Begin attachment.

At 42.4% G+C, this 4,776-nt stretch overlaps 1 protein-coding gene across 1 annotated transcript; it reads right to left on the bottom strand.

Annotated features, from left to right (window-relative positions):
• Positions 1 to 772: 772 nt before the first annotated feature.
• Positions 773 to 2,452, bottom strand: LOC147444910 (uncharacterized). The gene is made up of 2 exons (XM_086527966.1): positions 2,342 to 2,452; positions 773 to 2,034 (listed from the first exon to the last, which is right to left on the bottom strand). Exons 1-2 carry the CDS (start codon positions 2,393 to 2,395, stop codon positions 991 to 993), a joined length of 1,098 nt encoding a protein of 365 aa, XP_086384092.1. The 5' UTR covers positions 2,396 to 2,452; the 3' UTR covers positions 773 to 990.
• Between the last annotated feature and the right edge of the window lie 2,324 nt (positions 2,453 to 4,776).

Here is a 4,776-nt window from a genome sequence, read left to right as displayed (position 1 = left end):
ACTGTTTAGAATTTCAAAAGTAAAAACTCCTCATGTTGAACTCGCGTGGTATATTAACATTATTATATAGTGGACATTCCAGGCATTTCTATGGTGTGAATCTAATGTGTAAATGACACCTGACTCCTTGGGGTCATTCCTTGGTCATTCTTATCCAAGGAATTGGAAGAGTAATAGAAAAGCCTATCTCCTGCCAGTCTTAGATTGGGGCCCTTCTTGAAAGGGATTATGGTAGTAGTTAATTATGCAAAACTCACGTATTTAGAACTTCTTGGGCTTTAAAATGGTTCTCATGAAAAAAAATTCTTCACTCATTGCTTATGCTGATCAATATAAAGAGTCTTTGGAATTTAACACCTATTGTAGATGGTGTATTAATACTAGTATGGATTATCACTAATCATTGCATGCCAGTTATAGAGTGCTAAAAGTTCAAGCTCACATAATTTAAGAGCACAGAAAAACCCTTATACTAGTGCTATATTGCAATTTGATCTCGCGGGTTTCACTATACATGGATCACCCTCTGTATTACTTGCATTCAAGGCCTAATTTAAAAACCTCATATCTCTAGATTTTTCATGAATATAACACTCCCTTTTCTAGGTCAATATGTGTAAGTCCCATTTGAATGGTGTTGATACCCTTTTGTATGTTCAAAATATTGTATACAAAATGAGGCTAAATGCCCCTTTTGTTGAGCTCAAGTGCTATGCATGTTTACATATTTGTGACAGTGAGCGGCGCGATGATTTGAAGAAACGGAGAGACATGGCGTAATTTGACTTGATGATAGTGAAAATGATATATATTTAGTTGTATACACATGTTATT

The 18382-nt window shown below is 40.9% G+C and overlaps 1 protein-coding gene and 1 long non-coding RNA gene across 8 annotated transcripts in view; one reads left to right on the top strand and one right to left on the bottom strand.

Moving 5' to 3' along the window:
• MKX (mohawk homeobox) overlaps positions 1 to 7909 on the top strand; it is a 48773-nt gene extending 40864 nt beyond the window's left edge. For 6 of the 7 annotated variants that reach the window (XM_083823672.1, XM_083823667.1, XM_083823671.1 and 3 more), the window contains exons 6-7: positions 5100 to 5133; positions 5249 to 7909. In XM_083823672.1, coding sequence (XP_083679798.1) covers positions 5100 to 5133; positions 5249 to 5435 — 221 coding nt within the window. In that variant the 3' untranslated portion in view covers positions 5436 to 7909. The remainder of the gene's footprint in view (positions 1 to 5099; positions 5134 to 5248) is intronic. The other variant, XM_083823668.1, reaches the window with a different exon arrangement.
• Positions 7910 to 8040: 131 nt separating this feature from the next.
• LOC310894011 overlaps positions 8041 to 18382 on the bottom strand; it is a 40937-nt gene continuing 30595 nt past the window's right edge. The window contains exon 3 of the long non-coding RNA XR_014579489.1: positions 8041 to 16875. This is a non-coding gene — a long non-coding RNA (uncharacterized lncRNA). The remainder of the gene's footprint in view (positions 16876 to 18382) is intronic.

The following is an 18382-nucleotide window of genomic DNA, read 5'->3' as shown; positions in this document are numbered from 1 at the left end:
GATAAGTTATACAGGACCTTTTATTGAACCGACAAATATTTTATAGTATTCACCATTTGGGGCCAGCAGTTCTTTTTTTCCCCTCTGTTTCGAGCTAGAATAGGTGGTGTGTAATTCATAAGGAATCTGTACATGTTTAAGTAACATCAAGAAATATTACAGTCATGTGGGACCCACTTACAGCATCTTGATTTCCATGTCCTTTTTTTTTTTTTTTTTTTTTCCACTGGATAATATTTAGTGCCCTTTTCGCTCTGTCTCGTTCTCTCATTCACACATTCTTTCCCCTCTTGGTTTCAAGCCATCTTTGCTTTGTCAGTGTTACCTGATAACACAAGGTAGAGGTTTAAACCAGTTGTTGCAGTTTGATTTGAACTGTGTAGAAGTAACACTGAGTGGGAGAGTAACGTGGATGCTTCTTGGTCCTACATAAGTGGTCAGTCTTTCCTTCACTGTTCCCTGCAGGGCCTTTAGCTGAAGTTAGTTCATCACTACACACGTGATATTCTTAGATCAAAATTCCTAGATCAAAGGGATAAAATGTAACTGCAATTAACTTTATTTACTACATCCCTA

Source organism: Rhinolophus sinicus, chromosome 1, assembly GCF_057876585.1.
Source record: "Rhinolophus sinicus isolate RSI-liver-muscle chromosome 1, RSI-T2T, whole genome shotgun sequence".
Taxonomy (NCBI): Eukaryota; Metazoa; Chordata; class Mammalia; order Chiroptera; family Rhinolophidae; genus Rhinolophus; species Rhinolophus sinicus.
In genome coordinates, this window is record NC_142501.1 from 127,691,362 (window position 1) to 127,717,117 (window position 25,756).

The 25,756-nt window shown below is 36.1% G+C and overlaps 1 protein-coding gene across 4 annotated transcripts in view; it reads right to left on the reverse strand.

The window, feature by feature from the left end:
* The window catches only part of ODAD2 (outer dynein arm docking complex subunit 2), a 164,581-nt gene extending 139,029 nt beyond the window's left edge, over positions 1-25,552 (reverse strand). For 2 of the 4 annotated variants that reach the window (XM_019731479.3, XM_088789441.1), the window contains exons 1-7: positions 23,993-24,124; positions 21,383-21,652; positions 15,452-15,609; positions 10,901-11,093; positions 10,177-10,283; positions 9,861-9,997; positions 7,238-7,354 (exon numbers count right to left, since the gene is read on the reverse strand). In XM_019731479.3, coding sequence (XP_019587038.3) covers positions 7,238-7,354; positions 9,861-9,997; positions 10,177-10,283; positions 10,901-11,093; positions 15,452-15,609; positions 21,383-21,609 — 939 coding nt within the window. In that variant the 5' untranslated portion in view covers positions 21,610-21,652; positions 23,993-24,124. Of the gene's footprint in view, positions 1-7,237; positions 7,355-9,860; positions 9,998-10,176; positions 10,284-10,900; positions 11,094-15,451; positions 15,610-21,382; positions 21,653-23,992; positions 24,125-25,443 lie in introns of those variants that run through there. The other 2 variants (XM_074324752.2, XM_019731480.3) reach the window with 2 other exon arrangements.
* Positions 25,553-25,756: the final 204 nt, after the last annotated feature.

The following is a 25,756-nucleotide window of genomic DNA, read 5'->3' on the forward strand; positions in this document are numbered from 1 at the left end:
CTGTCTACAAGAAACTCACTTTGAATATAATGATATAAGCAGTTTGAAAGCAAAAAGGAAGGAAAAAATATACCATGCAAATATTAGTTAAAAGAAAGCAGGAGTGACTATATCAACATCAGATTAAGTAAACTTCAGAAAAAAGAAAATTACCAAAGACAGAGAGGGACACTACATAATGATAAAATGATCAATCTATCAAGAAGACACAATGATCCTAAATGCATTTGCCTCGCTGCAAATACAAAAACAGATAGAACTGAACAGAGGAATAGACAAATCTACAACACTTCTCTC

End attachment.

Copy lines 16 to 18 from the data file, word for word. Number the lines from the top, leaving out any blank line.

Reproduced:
Source record: "Rhinolophus sinicus isolate RSI-liver-muscle chromosome 1, RSI-T2T, whole genome shotgun sequence".
Taxonomy (NCBI): Eukaryota; Metazoa; Chordata; class Mammalia; order Chiroptera; family Rhinolophidae; genus Rhinolophus; species Rhinolophus sinicus.
In genome coordinates, this window is record NC_142501.1 from 127,691,362 (window position 1) to 127,717,117 (window position 25,756).